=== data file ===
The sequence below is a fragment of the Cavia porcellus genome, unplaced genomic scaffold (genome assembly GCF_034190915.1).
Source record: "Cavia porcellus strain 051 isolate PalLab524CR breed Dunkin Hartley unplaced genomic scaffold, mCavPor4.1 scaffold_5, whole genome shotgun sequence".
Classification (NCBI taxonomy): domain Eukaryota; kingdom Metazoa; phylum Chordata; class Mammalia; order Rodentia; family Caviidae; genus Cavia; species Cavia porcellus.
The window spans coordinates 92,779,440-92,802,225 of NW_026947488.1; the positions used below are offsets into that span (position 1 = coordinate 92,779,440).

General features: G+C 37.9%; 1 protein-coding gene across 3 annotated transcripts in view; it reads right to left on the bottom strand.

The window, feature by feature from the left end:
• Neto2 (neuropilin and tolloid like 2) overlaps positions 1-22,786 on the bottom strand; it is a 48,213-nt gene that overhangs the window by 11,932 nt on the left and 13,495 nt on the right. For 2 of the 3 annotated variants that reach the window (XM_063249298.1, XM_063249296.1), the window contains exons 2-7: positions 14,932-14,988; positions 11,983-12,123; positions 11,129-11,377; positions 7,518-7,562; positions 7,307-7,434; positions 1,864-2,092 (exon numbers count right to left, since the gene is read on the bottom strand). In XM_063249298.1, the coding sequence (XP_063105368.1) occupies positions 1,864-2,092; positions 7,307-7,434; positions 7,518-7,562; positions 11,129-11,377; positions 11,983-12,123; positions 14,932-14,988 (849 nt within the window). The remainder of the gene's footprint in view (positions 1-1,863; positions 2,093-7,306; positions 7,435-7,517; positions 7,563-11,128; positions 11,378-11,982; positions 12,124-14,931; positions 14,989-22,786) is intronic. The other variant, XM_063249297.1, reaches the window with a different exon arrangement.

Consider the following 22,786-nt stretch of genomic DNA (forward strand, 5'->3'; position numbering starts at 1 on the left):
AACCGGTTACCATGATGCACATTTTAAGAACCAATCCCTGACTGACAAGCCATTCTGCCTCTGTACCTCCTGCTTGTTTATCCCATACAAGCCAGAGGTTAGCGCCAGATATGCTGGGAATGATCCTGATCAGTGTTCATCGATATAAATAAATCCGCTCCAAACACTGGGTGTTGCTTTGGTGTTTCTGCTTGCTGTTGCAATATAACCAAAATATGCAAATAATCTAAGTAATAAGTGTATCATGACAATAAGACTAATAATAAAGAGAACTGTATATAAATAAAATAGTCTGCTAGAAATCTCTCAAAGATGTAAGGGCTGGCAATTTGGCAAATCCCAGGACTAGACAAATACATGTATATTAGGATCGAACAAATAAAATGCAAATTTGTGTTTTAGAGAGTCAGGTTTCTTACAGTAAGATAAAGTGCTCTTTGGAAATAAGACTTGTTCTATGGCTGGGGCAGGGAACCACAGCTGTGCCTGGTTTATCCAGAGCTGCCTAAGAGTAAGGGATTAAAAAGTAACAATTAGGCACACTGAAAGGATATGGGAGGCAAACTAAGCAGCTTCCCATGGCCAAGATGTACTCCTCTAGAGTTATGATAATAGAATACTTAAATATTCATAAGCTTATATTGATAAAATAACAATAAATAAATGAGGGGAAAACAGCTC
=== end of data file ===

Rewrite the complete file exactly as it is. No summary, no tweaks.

The sequence below is a fragment of the Cavia porcellus genome, unplaced genomic scaffold (genome assembly GCF_034190915.1).
Source record: "Cavia porcellus strain 051 isolate PalLab524CR breed Dunkin Hartley unplaced genomic scaffold, mCavPor4.1 scaffold_5, whole genome shotgun sequence".
Classification (NCBI taxonomy): domain Eukaryota; kingdom Metazoa; phylum Chordata; class Mammalia; order Rodentia; family Caviidae; genus Cavia; species Cavia porcellus.
The window spans coordinates 92,779,440-92,802,225 of NW_026947488.1; the positions used below are offsets into that span (position 1 = coordinate 92,779,440).

General features: G+C 37.9%; 1 protein-coding gene across 3 annotated transcripts in view; it reads right to left on the bottom strand.

The window, feature by feature from the left end:
• Neto2 (neuropilin and tolloid like 2) overlaps positions 1-22,786 on the bottom strand; it is a 48,213-nt gene that overhangs the window by 11,932 nt on the left and 13,495 nt on the right. For 2 of the 3 annotated variants that reach the window (XM_063249298.1, XM_063249296.1), the window contains exons 2-7: positions 14,932-14,988; positions 11,983-12,123; positions 11,129-11,377; positions 7,518-7,562; positions 7,307-7,434; positions 1,864-2,092 (exon numbers count right to left, since the gene is read on the bottom strand). In XM_063249298.1, the coding sequence (XP_063105368.1) occupies positions 1,864-2,092; positions 7,307-7,434; positions 7,518-7,562; positions 11,129-11,377; positions 11,983-12,123; positions 14,932-14,988 (849 nt within the window). The remainder of the gene's footprint in view (positions 1-1,863; positions 2,093-7,306; positions 7,435-7,517; positions 7,563-11,128; positions 11,378-11,982; positions 12,124-14,931; positions 14,989-22,786) is intronic. The other variant, XM_063249297.1, reaches the window with a different exon arrangement.

Consider the following 22,786-nt stretch of genomic DNA (forward strand, 5'->3'; position numbering starts at 1 on the left):
AACCGGTTACCATGATGCACATTTTAAGAACCAATCCCTGACTGACAAGCCATTCTGCCTCTGTACCTCCTGCTTGTTTATCCCATACAAGCCAGAGGTTAGCGCCAGATATGCTGGGAATGATCCTGATCAGTGTTCATCGATATAAATAAATCCGCTCCAAACACTGGGTGTTGCTTTGGTGTTTCTGCTTGCTGTTGCAATATAACCAAAATATGCAAATAATCTAAGTAATAAGTGTATCATGACAATAAGACTAATAATAAAGAGAACTGTATATAAATAAAATAGTCTGCTAGAAATCTCTCAAAGATGTAAGGGCTGGCAATTTGGCAAATCCCAGGACTAGACAAATACATGTATATTAGGATCGAACAAATAAAATGCAAATTTGTGTTTTAGAGAGTCAGGTTTCTTACAGTAAGATAAAGTGCTCTTTGGAAATAAGACTTGTTCTATGGCTGGGGCAGGGAACCACAGCTGTGCCTGGTTTATCCAGAGCTGCCTAAGAGTAAGGGATTAAAAAGTAACAATTAGGCACACTGAAAGGATATGGGAGGCAAACTAAGCAGCTTCCCATGGCCAAGATGTACTCCTCTAGAGTTATGATAATAGAATACTTAAATATTCATAAGCTTATATTGATAAAATAACAATAAATAAATGAGGGGAAAACAGCTC